France holds migrant summit with EU and African leaders

smugglers force migrants off ship yemen damon pkg_00014928
smugglers force migrants off ship yemen damon pkg_00014928


    Smugglers force migrants off ship


Smugglers force migrants off ship 02:07

(CNN)European leaders will meet their counterparts from Niger, Chad and Libya in Paris on Monday to discuss ways of stemming economic migration.

The mini-summit, organized by French President Emmanuel Macron, will be attended by German Chancellor Angela Merkel, Spanish Prime Minister Mariano Rajoy and Italian premier Paolo Gentiloni along with EU foreign affairs chief Federica Mogherini.
Representing the three African countries are Nigerien President Mahamadou Issoufou, Chadian President Idriss Deby, and the Prime Minister of the Government of National Accord of Libya, Fayez Mustafa al-Sarraj.
    A Libyan coast guardsman stands on a boat during the rescue of 147 migrants off the coastal town of Zawiyah, west of Tripoli, in June.
    Many African refugees and migrants entering the EU under the radar come through the land-locked desert countries of Niger and Chad before crossing into Libya, where they eventually sail to Italy or Spain.
    Last month Macron announced his intention to set up "hot spots" in Libya to process refugee claims and prevent them making the treacherous journey across Mediterranean Sea, where more than 2,400 migrants have died so far this year, according to the International Organization for Migration.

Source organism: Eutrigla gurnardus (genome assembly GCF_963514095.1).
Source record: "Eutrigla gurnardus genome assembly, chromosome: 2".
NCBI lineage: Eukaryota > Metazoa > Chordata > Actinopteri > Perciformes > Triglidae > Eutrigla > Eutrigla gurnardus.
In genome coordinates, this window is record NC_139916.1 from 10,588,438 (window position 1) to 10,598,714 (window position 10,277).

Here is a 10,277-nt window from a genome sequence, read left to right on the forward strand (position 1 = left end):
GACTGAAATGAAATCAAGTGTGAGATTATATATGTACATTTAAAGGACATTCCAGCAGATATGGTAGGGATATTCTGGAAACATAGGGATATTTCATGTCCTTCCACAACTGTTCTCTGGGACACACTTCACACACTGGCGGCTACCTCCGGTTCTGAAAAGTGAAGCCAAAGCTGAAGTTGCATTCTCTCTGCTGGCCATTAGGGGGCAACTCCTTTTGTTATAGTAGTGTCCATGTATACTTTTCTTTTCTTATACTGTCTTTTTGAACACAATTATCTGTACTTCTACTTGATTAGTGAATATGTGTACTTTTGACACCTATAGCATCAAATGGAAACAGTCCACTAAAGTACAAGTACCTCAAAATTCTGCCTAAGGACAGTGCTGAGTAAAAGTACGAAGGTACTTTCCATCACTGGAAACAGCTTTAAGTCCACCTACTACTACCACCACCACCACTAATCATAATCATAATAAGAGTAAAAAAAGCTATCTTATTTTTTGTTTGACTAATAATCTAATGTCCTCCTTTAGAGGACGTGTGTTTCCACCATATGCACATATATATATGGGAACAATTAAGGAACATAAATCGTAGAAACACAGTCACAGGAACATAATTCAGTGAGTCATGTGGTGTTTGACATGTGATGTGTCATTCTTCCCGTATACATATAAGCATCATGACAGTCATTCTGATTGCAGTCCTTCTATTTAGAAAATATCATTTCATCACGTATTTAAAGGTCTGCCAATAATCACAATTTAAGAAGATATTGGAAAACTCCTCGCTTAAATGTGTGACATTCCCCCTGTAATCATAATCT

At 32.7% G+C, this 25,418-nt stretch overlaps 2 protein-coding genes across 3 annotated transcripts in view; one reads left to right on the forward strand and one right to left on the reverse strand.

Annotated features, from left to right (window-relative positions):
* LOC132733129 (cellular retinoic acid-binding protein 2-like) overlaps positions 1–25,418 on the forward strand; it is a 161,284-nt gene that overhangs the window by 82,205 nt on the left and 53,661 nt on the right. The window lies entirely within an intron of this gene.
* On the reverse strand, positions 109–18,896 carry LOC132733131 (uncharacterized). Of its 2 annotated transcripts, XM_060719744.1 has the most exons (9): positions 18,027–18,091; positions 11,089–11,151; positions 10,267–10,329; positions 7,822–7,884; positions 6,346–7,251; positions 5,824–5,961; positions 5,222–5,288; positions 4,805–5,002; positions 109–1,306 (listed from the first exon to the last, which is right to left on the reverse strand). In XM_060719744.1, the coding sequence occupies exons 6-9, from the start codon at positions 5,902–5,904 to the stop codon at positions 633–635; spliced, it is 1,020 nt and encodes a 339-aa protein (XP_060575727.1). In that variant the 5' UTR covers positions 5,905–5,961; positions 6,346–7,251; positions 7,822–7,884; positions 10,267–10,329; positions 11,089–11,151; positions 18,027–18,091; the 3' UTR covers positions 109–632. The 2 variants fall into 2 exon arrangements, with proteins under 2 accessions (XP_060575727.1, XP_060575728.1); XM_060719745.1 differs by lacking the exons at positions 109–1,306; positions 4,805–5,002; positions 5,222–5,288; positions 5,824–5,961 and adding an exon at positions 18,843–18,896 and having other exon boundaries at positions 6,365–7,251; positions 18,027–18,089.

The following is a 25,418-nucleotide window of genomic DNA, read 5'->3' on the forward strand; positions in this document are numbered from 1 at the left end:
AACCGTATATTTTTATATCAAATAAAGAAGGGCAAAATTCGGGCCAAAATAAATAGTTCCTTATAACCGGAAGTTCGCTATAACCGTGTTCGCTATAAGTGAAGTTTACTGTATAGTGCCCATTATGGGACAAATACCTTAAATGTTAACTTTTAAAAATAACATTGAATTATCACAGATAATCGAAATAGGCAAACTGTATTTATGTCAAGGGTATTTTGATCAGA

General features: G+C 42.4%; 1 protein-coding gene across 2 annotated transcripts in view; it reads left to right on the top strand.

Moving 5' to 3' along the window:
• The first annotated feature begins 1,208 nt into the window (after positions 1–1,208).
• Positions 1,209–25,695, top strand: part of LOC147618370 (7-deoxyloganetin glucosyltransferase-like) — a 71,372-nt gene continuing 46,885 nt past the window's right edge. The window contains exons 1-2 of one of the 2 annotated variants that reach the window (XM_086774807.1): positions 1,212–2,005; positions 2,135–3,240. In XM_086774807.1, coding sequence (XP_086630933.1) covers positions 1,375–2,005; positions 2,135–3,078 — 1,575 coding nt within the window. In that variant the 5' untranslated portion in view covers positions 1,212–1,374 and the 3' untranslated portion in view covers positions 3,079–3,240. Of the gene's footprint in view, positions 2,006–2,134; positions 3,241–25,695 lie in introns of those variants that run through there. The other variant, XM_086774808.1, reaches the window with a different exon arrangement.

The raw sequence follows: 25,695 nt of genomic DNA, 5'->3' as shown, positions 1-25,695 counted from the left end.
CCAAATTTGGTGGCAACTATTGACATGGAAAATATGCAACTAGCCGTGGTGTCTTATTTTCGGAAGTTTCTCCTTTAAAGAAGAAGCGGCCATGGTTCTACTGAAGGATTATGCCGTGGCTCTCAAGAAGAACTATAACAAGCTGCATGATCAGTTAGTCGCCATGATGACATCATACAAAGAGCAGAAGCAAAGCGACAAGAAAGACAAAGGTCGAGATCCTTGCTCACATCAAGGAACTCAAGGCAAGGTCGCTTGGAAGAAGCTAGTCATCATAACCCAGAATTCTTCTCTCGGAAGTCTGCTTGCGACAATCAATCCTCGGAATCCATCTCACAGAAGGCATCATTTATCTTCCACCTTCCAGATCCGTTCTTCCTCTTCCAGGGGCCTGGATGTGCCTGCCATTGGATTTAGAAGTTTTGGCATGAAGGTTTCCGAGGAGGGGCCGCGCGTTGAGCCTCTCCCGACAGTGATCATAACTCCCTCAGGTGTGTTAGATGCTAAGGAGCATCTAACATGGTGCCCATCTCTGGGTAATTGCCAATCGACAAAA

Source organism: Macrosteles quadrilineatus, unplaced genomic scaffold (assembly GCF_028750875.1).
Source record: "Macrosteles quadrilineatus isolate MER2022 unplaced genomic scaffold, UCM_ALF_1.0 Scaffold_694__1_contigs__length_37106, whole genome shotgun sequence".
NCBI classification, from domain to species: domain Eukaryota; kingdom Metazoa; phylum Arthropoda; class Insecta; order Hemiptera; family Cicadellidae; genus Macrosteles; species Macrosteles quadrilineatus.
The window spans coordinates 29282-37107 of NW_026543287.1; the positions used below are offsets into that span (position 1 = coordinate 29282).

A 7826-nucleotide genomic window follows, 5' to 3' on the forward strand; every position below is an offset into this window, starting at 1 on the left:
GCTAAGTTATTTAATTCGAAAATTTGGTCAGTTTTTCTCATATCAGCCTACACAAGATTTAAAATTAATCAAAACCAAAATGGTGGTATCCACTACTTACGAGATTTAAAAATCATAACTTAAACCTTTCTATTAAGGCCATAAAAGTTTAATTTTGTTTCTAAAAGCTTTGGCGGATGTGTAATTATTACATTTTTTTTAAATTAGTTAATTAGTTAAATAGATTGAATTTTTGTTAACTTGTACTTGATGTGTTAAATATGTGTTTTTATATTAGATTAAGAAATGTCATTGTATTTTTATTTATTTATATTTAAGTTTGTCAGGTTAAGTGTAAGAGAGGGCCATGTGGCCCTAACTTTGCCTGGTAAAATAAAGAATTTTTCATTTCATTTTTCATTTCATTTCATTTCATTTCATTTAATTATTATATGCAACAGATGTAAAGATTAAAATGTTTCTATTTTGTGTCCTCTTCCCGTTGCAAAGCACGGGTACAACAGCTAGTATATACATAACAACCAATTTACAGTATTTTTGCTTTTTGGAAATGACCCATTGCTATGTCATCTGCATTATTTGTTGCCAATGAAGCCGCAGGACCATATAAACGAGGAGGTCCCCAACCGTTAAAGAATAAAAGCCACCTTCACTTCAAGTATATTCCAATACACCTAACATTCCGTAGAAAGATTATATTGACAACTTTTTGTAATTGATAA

"The idea is to create hotspots to avoid people taking crazy risks when they are not all eligible for asylum. We'll go to them," Macron said.
    More than 120,000 migrants arrived in Europe by sea from January to August 23, compared to about 261,000 in the same period last year, according to the IOM.
    Most of the new arrivals this year were in Italy. But the number of migrants landing on the country's shores in July was half the figure it was in the same month last year, according to the Italian interior ministry.
    Italy has adopted an aggressive approach to halting migration across the Mediterranean from north Africa, backing the Libyan coast guard's rescue efforts and cracking down on nongovernmental organizations (NGOs) operating off the country's coast.
    Rescue charities including Save the Children, Germany's Sea Eye, and Doctors without Borders (MSF) recently suspended operations in the Mediterranean due to reported clashes with the Libyan coast guard.
    Five of the eight NGOs operating at sea refused to sign a controversial Italian-led code of conduct, which restricts their operations.
    According to the Italian media, the code is set to be signed by the leaders at the Paris summit.